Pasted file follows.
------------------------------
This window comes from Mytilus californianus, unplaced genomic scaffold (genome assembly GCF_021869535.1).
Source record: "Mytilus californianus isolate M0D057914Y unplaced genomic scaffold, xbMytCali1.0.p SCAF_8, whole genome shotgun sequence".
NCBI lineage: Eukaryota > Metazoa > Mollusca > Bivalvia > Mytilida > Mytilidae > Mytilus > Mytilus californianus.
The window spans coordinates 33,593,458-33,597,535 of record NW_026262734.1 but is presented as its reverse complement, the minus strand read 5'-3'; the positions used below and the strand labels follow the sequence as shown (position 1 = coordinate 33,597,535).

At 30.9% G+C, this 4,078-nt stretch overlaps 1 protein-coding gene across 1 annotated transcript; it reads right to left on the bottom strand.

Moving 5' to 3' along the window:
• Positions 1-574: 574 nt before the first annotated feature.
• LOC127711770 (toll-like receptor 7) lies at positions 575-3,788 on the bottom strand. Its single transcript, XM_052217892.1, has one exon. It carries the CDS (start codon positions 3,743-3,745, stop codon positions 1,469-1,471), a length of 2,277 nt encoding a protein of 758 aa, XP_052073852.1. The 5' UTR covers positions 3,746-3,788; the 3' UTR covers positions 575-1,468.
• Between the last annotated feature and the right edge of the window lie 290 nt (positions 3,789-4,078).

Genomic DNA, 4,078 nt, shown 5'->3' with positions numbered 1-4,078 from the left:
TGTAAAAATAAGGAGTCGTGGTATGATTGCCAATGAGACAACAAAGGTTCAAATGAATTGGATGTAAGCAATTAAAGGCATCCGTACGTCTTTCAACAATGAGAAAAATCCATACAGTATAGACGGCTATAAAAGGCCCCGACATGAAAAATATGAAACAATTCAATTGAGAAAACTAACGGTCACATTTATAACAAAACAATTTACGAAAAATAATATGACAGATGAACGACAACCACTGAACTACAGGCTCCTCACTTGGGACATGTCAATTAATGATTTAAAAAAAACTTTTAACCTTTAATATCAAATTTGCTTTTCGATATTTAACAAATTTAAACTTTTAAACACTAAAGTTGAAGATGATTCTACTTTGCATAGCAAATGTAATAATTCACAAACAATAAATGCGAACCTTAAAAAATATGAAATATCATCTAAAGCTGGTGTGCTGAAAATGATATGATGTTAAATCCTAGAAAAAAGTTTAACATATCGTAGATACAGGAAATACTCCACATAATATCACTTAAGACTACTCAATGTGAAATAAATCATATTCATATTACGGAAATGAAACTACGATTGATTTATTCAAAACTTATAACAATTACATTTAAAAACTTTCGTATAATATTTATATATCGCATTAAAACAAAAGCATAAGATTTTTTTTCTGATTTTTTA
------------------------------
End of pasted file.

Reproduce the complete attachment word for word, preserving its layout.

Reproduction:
This window comes from Mytilus californianus, unplaced genomic scaffold (genome assembly GCF_021869535.1).
Source record: "Mytilus californianus isolate M0D057914Y unplaced genomic scaffold, xbMytCali1.0.p SCAF_8, whole genome shotgun sequence".
NCBI lineage: Eukaryota > Metazoa > Mollusca > Bivalvia > Mytilida > Mytilidae > Mytilus > Mytilus californianus.
The window spans coordinates 33,593,458-33,597,535 of record NW_026262734.1 but is presented as its reverse complement, the minus strand read 5'-3'; the positions used below and the strand labels follow the sequence as shown (position 1 = coordinate 33,597,535).

At 30.9% G+C, this 4,078-nt stretch overlaps 1 protein-coding gene across 1 annotated transcript; it reads right to left on the bottom strand.

Moving 5' to 3' along the window:
• Positions 1-574: 574 nt before the first annotated feature.
• LOC127711770 (toll-like receptor 7) lies at positions 575-3,788 on the bottom strand. Its single transcript, XM_052217892.1, has one exon. It carries the CDS (start codon positions 3,743-3,745, stop codon positions 1,469-1,471), a length of 2,277 nt encoding a protein of 758 aa, XP_052073852.1. The 5' UTR covers positions 3,746-3,788; the 3' UTR covers positions 575-1,468.
• Between the last annotated feature and the right edge of the window lie 290 nt (positions 3,789-4,078).

Genomic DNA, 4,078 nt, shown 5'->3' with positions numbered 1-4,078 from the left:
TGTAAAAATAAGGAGTCGTGGTATGATTGCCAATGAGACAACAAAGGTTCAAATGAATTGGATGTAAGCAATTAAAGGCATCCGTACGTCTTTCAACAATGAGAAAAATCCATACAGTATAGACGGCTATAAAAGGCCCCGACATGAAAAATATGAAACAATTCAATTGAGAAAACTAACGGTCACATTTATAACAAAACAATTTACGAAAAATAATATGACAGATGAACGACAACCACTGAACTACAGGCTCCTCACTTGGGACATGTCAATTAATGATTTAAAAAAAACTTTTAACCTTTAATATCAAATTTGCTTTTCGATATTTAACAAATTTAAACTTTTAAACACTAAAGTTGAAGATGATTCTACTTTGCATAGCAAATGTAATAATTCACAAACAATAAATGCGAACCTTAAAAAATATGAAATATCATCTAAAGCTGGTGTGCTGAAAATGATATGATGTTAAATCCTAGAAAAAAGTTTAACATATCGTAGATACAGGAAATACTCCACATAATATCACTTAAGACTACTCAATGTGAAATAAATCATATTCATATTACGGAAATGAAACTACGATTGATTTATTCAAAACTTATAACAATTACATTTAAAAACTTTCGTATAATATTTATATATCGCATTAAAACAAAAGCATAAGATTTTTTTTCTGATTTTTTA